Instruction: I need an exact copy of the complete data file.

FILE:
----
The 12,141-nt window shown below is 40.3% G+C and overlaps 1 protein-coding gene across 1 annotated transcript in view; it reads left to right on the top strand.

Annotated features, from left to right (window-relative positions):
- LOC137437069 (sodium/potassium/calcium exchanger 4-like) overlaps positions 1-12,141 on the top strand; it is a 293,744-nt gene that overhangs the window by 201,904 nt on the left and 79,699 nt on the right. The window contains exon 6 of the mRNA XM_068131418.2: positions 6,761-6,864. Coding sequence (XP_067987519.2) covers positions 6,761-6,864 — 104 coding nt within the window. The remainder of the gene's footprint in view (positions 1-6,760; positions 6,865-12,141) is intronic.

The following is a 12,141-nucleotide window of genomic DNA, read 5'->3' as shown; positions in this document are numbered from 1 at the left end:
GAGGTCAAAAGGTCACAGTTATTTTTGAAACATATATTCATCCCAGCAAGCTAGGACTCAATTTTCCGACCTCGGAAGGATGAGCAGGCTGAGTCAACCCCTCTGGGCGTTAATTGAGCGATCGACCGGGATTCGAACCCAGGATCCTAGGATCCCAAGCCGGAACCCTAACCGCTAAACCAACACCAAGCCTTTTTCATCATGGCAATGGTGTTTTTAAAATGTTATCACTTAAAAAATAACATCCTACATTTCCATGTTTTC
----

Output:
The 12,141-nt window shown below is 40.3% G+C and overlaps 1 protein-coding gene across 1 annotated transcript in view; it reads left to right on the top strand.

Annotated features, from left to right (window-relative positions):
- LOC137437069 (sodium/potassium/calcium exchanger 4-like) overlaps positions 1-12,141 on the top strand; it is a 293,744-nt gene that overhangs the window by 201,904 nt on the left and 79,699 nt on the right. The window contains exon 6 of the mRNA XM_068131418.2: positions 6,761-6,864. Coding sequence (XP_067987519.2) covers positions 6,761-6,864 — 104 coding nt within the window. The remainder of the gene's footprint in view (positions 1-6,760; positions 6,865-12,141) is intronic.

The following is a 12,141-nucleotide window of genomic DNA, read 5'->3' as shown; positions in this document are numbered from 1 at the left end:
GAGGTCAAAAGGTCACAGTTATTTTTGAAACATATATTCATCCCAGCAAGCTAGGACTCAATTTTCCGACCTCGGAAGGATGAGCAGGCTGAGTCAACCCCTCTGGGCGTTAATTGAGCGATCGACCGGGATTCGAACCCAGGATCCTAGGATCCCAAGCCGGAACCCTAACCGCTAAACCAACACCAAGCCTTTTTCATCATGGCAATGGTGTTTTTAAAATGTTATCACTTAAAAAATAACATCCTACATTTCCATGTTTTC